H Lawrence's essay "cocksure women and hensure men," he tells us that women should stay home and take care of the family while the husband goes out and supports the family. He noticed in his time, (1920's), women were starting to fall out of that specific lifestyle. Women were becoming independent, opinionated, and entering the work force. Lawrence gives us an idea of how a woman should be in his opinion when he says, "The demure maiden, the demure spouse, the demure mother-this is still the ideal." We notice that Lawrence still believes that women should follow that old standard of a woman, a housewife. She should have kids, cook, clean, be beautiful, and submissive.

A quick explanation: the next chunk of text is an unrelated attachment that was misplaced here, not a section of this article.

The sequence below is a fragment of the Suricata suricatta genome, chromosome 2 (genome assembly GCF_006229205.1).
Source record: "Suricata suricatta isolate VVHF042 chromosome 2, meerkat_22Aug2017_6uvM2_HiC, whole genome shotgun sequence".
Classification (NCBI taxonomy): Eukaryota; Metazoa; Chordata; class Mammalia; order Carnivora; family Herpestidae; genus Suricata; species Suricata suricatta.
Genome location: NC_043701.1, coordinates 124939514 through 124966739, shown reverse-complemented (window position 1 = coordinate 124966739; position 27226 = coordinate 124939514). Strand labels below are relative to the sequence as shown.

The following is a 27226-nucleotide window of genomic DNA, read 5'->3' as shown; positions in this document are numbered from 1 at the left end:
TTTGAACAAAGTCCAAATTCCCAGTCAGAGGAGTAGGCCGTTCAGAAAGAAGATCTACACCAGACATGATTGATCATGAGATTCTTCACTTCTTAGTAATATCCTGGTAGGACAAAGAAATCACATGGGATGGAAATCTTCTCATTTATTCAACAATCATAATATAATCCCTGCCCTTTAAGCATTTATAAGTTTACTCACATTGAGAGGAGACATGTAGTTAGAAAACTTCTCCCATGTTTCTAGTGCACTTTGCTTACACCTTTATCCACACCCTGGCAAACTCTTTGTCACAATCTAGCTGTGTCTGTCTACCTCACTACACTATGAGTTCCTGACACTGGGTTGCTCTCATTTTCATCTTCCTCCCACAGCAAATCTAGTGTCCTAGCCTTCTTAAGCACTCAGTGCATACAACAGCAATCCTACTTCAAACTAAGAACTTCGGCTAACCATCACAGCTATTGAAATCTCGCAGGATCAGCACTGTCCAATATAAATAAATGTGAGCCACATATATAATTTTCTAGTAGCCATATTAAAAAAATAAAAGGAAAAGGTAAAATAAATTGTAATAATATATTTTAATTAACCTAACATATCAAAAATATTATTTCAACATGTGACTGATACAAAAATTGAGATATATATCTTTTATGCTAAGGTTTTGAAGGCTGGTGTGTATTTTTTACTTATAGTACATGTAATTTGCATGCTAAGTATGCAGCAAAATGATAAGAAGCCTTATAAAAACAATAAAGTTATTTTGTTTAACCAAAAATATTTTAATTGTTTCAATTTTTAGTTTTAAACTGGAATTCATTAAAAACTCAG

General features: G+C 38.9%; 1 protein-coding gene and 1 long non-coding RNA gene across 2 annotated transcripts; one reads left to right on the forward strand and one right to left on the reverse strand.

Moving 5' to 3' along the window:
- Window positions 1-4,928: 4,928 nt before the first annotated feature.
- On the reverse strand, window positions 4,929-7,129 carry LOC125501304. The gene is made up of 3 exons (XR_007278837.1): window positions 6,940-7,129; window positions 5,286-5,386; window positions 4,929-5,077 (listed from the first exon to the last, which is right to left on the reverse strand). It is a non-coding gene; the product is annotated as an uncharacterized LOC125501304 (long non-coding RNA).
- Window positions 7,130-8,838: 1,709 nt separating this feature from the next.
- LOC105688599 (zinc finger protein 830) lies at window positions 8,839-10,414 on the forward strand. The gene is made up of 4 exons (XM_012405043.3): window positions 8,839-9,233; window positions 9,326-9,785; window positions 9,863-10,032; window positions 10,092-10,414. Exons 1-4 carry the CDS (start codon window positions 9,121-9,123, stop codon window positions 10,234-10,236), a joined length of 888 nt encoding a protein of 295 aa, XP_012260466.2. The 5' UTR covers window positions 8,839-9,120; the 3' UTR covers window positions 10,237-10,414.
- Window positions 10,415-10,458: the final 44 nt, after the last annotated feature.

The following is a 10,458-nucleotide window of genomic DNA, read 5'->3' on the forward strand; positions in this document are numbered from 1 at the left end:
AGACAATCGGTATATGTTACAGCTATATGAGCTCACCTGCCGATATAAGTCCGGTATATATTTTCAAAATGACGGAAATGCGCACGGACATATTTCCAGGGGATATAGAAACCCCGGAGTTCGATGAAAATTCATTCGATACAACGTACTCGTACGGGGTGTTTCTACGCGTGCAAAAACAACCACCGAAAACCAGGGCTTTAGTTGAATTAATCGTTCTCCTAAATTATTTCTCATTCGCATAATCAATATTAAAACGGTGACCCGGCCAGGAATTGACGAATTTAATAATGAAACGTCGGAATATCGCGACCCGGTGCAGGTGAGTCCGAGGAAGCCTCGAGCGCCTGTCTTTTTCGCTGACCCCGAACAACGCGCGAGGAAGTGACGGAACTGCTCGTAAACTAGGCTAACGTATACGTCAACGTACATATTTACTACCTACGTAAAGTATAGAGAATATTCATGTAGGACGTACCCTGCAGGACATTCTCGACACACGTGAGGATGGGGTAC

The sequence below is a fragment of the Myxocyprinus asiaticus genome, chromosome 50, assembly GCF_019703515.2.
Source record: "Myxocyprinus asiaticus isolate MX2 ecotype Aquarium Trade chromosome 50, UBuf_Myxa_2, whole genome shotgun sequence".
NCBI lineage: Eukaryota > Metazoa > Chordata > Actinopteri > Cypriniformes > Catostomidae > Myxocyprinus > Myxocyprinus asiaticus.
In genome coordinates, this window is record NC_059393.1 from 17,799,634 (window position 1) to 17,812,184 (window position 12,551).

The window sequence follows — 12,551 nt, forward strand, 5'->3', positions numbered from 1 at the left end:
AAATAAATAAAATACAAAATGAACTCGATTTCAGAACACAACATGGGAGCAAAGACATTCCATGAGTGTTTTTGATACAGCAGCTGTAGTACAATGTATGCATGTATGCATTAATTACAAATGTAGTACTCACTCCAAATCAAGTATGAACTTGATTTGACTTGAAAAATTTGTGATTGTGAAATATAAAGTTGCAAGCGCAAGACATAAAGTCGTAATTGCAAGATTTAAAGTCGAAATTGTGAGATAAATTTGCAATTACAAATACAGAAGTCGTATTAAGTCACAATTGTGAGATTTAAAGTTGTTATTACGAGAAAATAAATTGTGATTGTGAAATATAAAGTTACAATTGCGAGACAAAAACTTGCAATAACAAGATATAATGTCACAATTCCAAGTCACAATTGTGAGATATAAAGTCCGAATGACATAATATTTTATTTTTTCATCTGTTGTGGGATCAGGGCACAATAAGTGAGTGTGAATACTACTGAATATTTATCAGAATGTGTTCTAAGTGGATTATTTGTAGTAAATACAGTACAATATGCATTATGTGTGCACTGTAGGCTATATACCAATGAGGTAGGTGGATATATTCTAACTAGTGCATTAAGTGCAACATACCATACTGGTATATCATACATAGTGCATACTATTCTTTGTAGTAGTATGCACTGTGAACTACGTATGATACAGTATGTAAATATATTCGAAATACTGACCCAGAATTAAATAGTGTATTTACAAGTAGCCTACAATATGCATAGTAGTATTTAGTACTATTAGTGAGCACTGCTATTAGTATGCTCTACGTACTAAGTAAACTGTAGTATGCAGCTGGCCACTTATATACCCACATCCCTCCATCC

Lawrence has two ideas of how women are: hensure or cocksure. The hensure woman is the demure housewife. She is agreeable and loving. She has children and happily raises them and that is her career. Her family is her job and her fulfillment in life. The cocksure woman doesn"t have children. Instead she has a job and an opinion. Lawrence gives us his impression of a cocksure woman when he says, "A really up-to-date woman is a cocksure woman. She doesn"t have a doubt or a qualm. She is the modern type." Lawrence tells us that a cocksure woman is very confident and is sure of herself. Lawrence believes that really a hensure woman is surer of herself than a cocksure woman is. "In her own dim surety, the hen is really much surer than the cock, in a different way. She marches off to lay her eggs, she secures obstinately the nest she wants, she lays her eggs at last, then steps forth again with prancing confidence, and gives the most assured of all sounds, the hens cackle of a bird who had laid her egg." Lawrence seems to believe that the best thing a woman can do in her life is to have kids. When she does, she is more confident and fulfilled than anyone else, no matter what they are doing. I think every woman is different and some women may feel just as fulfilled in their jobs as other women feel about their children and family.